6. Toki Monster at Toki Underground

1234 H St., NE

This pork belly beauty is one of Toki's signatures. It's tempting to eat the kushiyaki skewer immediately, but that's doing the drink an injustice. Let the grilled meat marinate in the bourbon and pepper-honey liqueur, which adds smokiness to the cocktail and a boozy finish to the carnivorous garnish. 

The Passenger's eye-catching tiki bowl arrives on fire (left); a cooling pomegranate popsicle comes in Stone Cove's cosmo (right).

7. Volcano Bowl at the Passenger

1021 Seventh St., NW

Order this showstopper during Tiki Tuesday. The four-person drink comes loaded with light and dark rums, fresh juices, house-made syrups, a scattering of flowers, and a tower of flaming oranges. Burning citrus: not just a good band name, but delicious.

8. Pom Cosmo at Stone's Cove Kitbar

2403 Centreville Rd., Herndon/10997 Owings Mills Blvd., Owings Mills

Everyone loves popsicles. Most everyone (secretly) loves cosmos. Put a house-made pomegranate pop in a pom-vodka cosmo and everyone's happy. 

Find Anna Spiegel on Twitter at @annaspiegs.

Posted at 02:17 PM/ET, 09/26/2014 | Permalink | Comments ()
The era of the wood-fired pie on every corner has arrived. Pour yourself a Negroni and let’s get into it. By Jessica Voelker
One of the pizzas on offer at Ghibellina on 14th Street. Photograph by Andrew Propp.

Pop culture continues to obsess over the zombie invasion, but a wave of new spots shilling wood-fired pies, house-made pastas, and Negronis by the gallon mean that here in Washington, we’ll likely be undone by carbs and cocktails by the time the brain-munching undead arrive. In addition to these new spots, we’ve seen an overhaul at Elisir—now rustic-casual Osteria Elisir—a remodeled beer bar at Pizzeria Paradiso in Georgetown, and a G sandwich pop-up at Penn Quarter’s Graffiato. There’s no doubt Italian is taking over Washington. Let’s get into it.

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Posted at 03:15 PM/ET, 06/03/2013 | Permalink | Comments ()
Where to watch skinny celebs while stuffing your face. By Anna Spiegel
Have yourself some drinks and deli sandwiches—like this corned beef beauty—at the Carving Room while checking out who takes home Oscar. Photograph courtesy of Oded Weizmann.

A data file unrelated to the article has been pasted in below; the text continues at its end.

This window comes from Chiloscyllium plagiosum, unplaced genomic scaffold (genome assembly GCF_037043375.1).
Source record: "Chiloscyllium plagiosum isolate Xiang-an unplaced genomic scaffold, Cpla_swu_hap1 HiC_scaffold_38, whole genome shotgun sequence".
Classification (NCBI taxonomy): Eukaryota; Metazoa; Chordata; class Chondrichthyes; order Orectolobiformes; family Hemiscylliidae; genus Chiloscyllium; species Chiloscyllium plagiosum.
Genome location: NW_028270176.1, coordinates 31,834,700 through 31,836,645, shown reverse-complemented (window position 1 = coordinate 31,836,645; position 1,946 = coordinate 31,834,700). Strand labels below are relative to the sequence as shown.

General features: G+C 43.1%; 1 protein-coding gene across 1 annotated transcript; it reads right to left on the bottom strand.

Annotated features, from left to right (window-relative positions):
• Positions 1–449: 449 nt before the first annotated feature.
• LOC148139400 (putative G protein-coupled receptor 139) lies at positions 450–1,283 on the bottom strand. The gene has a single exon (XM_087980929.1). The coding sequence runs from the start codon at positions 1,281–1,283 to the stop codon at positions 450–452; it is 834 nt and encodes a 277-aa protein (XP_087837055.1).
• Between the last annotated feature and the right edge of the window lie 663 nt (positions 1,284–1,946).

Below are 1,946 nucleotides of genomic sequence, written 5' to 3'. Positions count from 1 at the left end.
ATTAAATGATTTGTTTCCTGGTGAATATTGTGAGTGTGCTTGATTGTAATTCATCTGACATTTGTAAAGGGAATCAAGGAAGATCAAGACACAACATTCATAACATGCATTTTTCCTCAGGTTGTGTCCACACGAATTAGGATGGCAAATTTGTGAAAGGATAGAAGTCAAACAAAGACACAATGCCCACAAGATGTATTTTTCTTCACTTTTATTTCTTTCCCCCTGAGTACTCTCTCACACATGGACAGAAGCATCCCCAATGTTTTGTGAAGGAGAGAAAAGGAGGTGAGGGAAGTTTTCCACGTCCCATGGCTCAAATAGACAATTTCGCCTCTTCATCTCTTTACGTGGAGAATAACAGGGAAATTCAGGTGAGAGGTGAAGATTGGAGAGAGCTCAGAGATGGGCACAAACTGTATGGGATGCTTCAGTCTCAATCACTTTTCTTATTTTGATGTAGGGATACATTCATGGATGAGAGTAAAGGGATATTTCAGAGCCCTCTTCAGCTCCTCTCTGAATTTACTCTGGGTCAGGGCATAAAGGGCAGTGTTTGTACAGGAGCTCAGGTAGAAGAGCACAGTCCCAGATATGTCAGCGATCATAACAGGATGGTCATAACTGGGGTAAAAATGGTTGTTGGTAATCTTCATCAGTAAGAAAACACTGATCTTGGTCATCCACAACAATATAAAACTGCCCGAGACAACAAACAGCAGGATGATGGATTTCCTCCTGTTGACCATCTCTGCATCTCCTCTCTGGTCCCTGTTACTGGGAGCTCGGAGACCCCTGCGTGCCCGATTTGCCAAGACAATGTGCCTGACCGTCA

Anne Hathaway may have subsisted on nutrients from her own tears to lose weight for Les Mis, and co-star Hugh Jackman reportedly stopped drinking liquids altogether. So much sacrifice, just so that you can watch them—plus a lot of other pretty people—this Sunday while slugging Champagne and stuffing your face. Whether you’re into deluxe parties or laid-back bars, there are a number of great options for watching the awards in Washington. Don’t see your favorite restaurant or watering hole among the seven spots below? Plenty of places are hosting viewing parties or screening the big show on their flat screens—check with your usual barkeep.

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Posted at 05:00 PM/ET, 02/22/2013 | Permalink | Comments ()
The ceremonies kick off tonight, and there are plenty of places to toast our athletes with on-theme dishes and cocktails. By Travis M. Andrews
Enjoy traditional British food such as fish and chips in honor of the Olympics. Photograph courtesy of Shutterstock.

The London 2012 Olympics begin tonight, and over on the After Hours blog, we’ve rounded up bars where you can watch the opening ceremonies. But some local spots are really getting into the spirit with special dishes, cocktails, and other games-themed treats.

Art and Soul

Why: The bar at Art Smith’s Southern restaurant is serving up a cocktail with ingredients from Tennessee, Illinois, DC, Florida, and Virginia. And go USA, because when we win a gold medal, it’s half off for the next 15 minutes.

The Deal: The All American cocktail, made from whiskey, Hum liquor, honey syrup, soda water, White Hall Viognier, and a slice of orange. ($13).

When: Through August 12.

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Posted at 10:55 AM/ET, 07/27/2012 | Permalink | Comments ()